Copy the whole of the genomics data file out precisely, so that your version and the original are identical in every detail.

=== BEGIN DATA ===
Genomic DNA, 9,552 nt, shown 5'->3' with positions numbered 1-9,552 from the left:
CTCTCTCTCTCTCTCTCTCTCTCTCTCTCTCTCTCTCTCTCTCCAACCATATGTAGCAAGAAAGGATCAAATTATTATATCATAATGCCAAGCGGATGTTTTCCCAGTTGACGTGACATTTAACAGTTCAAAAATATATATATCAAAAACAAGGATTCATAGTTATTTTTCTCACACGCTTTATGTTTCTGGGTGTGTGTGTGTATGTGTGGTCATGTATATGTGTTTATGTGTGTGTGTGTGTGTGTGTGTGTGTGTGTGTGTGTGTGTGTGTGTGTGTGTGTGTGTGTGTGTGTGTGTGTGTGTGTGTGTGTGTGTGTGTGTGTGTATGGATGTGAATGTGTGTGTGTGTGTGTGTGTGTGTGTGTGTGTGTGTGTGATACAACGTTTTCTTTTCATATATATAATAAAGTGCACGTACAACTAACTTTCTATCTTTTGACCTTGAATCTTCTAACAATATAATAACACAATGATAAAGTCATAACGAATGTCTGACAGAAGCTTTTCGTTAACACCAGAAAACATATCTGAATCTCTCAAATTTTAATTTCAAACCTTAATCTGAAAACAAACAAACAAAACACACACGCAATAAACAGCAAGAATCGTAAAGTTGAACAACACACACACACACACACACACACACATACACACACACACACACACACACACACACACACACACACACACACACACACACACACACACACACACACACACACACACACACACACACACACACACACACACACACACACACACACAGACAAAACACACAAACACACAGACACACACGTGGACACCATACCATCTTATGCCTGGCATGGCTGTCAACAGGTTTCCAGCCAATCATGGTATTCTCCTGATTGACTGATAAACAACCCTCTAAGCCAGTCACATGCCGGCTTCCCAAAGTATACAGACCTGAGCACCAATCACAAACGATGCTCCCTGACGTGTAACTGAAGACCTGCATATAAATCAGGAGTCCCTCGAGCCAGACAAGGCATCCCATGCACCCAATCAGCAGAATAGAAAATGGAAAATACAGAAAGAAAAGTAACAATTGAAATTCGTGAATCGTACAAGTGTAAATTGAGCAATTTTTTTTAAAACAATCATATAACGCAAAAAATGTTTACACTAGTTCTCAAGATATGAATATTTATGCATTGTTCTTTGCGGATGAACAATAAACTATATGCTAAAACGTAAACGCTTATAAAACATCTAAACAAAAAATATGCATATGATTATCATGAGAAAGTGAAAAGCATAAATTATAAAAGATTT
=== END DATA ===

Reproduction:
Genomic DNA, 9,552 nt, shown 5'->3' with positions numbered 1-9,552 from the left:
CTCTCTCTCTCTCTCTCTCTCTCTCTCTCTCTCTCTCTCTCTCCAACCATATGTAGCAAGAAAGGATCAAATTATTATATCATAATGCCAAGCGGATGTTTTCCCAGTTGACGTGACATTTAACAGTTCAAAAATATATATATCAAAAACAAGGATTCATAGTTATTTTTCTCACACGCTTTATGTTTCTGGGTGTGTGTGTGTATGTGTGGTCATGTATATGTGTTTATGTGTGTGTGTGTGTGTGTGTGTGTGTGTGTGTGTGTGTGTGTGTGTGTGTGTGTGTGTGTGTGTGTGTGTGTGTGTGTGTGTGTGTGTGTGTGTGTGTATGGATGTGAATGTGTGTGTGTGTGTGTGTGTGTGTGTGTGTGTGTGTGTGATACAACGTTTTCTTTTCATATATATAATAAAGTGCACGTACAACTAACTTTCTATCTTTTGACCTTGAATCTTCTAACAATATAATAACACAATGATAAAGTCATAACGAATGTCTGACAGAAGCTTTTCGTTAACACCAGAAAACATATCTGAATCTCTCAAATTTTAATTTCAAACCTTAATCTGAAAACAAACAAACAAAACACACACGCAATAAACAGCAAGAATCGTAAAGTTGAACAACACACACACACACACACACACACACATACACACACACACACACACACACACACACACACACACACACACACACACACACACACACACACACACACACACACACACACACACACACACACACACACACACACACACACACACACAGACAAAACACACAAACACACAGACACACACGTGGACACCATACCATCTTATGCCTGGCATGGCTGTCAACAGGTTTCCAGCCAATCATGGTATTCTCCTGATTGACTGATAAACAACCCTCTAAGCCAGTCACATGCCGGCTTCCCAAAGTATACAGACCTGAGCACCAATCACAAACGATGCTCCCTGACGTGTAACTGAAGACCTGCATATAAATCAGGAGTCCCTCGAGCCAGACAAGGCATCCCATGCACCCAATCAGCAGAATAGAAAATGGAAAATACAGAAAGAAAAGTAACAATTGAAATTCGTGAATCGTACAAGTGTAAATTGAGCAATTTTTTTTAAAACAATCATATAACGCAAAAAATGTTTACACTAGTTCTCAAGATATGAATATTTATGCATTGTTCTTTGCGGATGAACAATAAACTATATGCTAAAACGTAAACGCTTATAAAACATCTAAACAAAAAATATGCATATGATTATCATGAGAAAGTGAAAAGCATAAATTATAAAAGATTT